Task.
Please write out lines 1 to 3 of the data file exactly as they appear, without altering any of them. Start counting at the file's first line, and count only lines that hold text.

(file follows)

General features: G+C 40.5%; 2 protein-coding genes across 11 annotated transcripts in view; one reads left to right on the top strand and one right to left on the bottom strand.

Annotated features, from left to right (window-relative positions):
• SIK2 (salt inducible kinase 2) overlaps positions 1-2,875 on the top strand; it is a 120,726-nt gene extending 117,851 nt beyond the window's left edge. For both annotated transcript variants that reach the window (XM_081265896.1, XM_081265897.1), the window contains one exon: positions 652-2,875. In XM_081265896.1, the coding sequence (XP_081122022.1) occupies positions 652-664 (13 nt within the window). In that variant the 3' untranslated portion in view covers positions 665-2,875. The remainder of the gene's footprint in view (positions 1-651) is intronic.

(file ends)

General features: G+C 40.5%; 2 protein-coding genes across 11 annotated transcripts in view; one reads left to right on the top strand and one right to left on the bottom strand.

Annotated features, from left to right (window-relative positions):
• SIK2 (salt inducible kinase 2) overlaps positions 1-2,875 on the top strand; it is a 120,726-nt gene extending 117,851 nt beyond the window's left edge. For both annotated transcript variants that reach the window (XM_081265896.1, XM_081265897.1), the window contains one exon: positions 652-2,875. In XM_081265896.1, the coding sequence (XP_081122022.1) occupies positions 652-664 (13 nt within the window). In that variant the 3' untranslated portion in view covers positions 665-2,875. The remainder of the gene's footprint in view (positions 1-651) is intronic.